Unconf 2017: The Roads Not Taken

  Noam Ross   | AUGUST 8, 2017

Since June, we have been highlighting the many projects that emerged from this year’s rOpenSci Unconf. These projects start many weeks before unconf participants gather in-person. Each year, we ask participants to propose and discuss project ideas ahead of time in a GitHub repo. This serves to get creative juices flowing as well as help people get to know each other a bit through discussion. This year wasn’t just our biggest unconf ever, it was the biggest in terms of proposed ideas!

emldown - From machine readable EML metadata to a pretty documentation website

  MaĆ«lle Salmon   |   Andrew MacDonald   |   Kara Woo   |   Carl Boettiger   |   Jeff Hollister   | AUGUST 1, 2017

How do you get the maximum value out of a dataset? Data is most valuable when it can easily be shared, understood, and used by others. This requires some form of metadata that describes the data. While metadata can take many forms, the most useful metadata is that which follows a standardized specification. The Ecological Metadata Language (EML) is an example of such a specification originally developed for ecological datasets.

notary - Signing & Verification of R Packages

  Rich FitzJohn   |   Oliver Keyes   |   Stephanie Locke   |   Jeroen Ooms   |   Bob Rudis   | JULY 25, 2017

Most of us who work in R just want to Get Stuff Done™. We want a minimum amount of friction between ourselves and the data we need to wrangle, analyze, and visualize. We’re focused on solving a problem or gaining insights into a new area of research. We rely on a rich, community-driven ecosystem of packages to help get our work done and likely make an unconscious assumption that there is a safety net out there, protecting us from harm.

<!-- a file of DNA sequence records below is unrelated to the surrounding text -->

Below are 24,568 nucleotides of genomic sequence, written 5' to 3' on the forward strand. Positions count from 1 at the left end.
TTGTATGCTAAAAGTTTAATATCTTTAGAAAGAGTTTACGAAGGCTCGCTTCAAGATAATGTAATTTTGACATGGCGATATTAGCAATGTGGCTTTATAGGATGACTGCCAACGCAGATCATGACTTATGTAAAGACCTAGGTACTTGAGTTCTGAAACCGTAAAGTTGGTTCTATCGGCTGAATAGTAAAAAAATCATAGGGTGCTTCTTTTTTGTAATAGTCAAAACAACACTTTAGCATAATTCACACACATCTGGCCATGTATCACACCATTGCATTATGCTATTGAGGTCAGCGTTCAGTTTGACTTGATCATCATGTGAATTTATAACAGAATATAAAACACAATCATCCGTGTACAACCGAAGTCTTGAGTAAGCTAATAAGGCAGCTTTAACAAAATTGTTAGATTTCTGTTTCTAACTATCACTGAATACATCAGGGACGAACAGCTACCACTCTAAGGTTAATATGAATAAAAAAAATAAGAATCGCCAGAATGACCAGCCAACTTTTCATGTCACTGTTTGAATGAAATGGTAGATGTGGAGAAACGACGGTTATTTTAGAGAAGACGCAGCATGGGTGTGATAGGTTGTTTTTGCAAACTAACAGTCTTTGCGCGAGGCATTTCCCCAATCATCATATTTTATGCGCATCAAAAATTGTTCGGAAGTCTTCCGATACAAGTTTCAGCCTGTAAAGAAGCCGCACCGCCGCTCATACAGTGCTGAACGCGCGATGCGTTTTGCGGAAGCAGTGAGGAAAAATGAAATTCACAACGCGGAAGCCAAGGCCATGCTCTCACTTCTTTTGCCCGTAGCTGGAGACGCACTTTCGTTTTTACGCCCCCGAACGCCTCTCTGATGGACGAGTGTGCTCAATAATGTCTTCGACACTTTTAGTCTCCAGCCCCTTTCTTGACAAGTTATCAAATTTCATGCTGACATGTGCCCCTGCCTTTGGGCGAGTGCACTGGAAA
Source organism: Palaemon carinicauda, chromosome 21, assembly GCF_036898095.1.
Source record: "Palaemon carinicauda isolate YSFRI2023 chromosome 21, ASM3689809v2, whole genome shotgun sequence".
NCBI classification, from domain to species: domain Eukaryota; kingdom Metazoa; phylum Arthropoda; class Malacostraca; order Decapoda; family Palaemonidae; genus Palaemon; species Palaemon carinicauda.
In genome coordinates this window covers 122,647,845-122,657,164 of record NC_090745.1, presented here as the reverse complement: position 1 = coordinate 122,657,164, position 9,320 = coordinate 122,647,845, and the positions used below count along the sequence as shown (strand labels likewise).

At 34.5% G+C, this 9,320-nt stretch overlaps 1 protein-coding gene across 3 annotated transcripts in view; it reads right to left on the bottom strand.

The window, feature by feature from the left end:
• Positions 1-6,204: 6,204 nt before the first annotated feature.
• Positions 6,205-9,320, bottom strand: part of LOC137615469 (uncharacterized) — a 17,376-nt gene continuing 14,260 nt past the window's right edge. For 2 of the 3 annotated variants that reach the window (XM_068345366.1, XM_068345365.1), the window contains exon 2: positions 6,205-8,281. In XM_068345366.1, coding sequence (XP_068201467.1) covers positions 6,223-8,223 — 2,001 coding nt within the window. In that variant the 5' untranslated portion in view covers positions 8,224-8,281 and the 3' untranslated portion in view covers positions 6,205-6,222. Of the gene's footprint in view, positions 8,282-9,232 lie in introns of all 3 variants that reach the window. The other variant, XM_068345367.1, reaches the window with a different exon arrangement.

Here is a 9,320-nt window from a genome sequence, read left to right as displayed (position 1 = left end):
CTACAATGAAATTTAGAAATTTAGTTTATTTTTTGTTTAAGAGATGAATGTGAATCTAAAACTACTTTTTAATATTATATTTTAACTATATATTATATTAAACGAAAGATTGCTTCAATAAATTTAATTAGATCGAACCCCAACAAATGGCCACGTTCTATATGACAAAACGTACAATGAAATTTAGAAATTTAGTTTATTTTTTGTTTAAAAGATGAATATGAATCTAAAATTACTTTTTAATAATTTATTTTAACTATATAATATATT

skimr for useful and tidy summary statistics

  Eduardo Arino de la Rubia   |   Shannon Ellis   |   Julia Stewart Lowndes   |   Hope McLeod   |   Amelia McNamara   |   Michael Quinn   |   Elin Waring   |   Hao Zhu   | JULY 11, 2017

Like every R user who uses summary statistics (so, everyone), our team has to rely on some combination of summary functions beyond summary() and str(). But we found them all lacking in some way because they can be generic, they don’t always provide easy-to-operate-on data structures, and they are not pipeable. What we wanted was a frictionless approach for quickly skimming useful and tidy summary statistics as part of a pipeline.

Launching webrockets at runconf17

  Alicia Schep   |   Miles McBain   | JULY 5, 2017

We, Alicia Schep and Miles McBain, drove the webrockets project at #runconf17. To make progress we solicited code, advice, and entertaining anecdotes from a host of other attendees, whom we humbly thank for helping to make our project possible. This post is divided into two sections: First up we’ll relate our experiences, prompted by some questions we wrote for one another. Second, we’ll put the webrockets package into context and walk you through a fun example where you can live plot streaming sensor data from a mobile device.

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